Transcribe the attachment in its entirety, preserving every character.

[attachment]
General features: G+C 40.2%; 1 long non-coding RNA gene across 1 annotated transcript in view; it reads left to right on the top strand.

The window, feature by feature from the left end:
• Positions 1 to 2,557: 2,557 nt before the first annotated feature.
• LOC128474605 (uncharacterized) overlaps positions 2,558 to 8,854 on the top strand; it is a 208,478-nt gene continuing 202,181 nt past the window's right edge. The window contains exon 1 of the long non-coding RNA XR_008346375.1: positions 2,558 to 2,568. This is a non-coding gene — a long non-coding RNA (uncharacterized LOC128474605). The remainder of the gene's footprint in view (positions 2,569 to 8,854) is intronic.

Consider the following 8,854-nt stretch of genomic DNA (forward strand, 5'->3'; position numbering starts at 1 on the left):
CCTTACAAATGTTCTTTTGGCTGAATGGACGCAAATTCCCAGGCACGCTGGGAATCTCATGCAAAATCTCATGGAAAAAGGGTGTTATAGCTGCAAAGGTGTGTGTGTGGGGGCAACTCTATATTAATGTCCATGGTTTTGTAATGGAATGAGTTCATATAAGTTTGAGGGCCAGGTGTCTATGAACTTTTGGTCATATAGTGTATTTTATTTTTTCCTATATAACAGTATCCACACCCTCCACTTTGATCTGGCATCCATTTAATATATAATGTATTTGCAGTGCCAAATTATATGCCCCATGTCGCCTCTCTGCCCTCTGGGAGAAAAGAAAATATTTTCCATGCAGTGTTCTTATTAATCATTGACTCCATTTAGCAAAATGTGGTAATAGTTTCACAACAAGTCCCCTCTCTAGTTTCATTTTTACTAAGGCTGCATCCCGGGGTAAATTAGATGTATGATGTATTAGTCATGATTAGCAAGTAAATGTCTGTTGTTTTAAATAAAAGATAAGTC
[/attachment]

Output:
General features: G+C 40.2%; 1 long non-coding RNA gene across 1 annotated transcript in view; it reads left to right on the top strand.

The window, feature by feature from the left end:
• Positions 1 to 2,557: 2,557 nt before the first annotated feature.
• LOC128474605 (uncharacterized) overlaps positions 2,558 to 8,854 on the top strand; it is a 208,478-nt gene continuing 202,181 nt past the window's right edge. The window contains exon 1 of the long non-coding RNA XR_008346375.1: positions 2,558 to 2,568. This is a non-coding gene — a long non-coding RNA (uncharacterized LOC128474605). The remainder of the gene's footprint in view (positions 2,569 to 8,854) is intronic.

Consider the following 8,854-nt stretch of genomic DNA (forward strand, 5'->3'; position numbering starts at 1 on the left):
CCTTACAAATGTTCTTTTGGCTGAATGGACGCAAATTCCCAGGCACGCTGGGAATCTCATGCAAAATCTCATGGAAAAAGGGTGTTATAGCTGCAAAGGTGTGTGTGTGGGGGCAACTCTATATTAATGTCCATGGTTTTGTAATGGAATGAGTTCATATAAGTTTGAGGGCCAGGTGTCTATGAACTTTTGGTCATATAGTGTATTTTATTTTTTCCTATATAACAGTATCCACACCCTCCACTTTGATCTGGCATCCATTTAATATATAATGTATTTGCAGTGCCAAATTATATGCCCCATGTCGCCTCTCTGCCCTCTGGGAGAAAAGAAAATATTTTCCATGCAGTGTTCTTATTAATCATTGACTCCATTTAGCAAAATGTGGTAATAGTTTCACAACAAGTCCCCTCTCTAGTTTCATTTTTACTAAGGCTGCATCCCGGGGTAAATTAGATGTATGATGTATTAGTCATGATTAGCAAGTAAATGTCTGTTGTTTTAAATAAAAGATAAGTC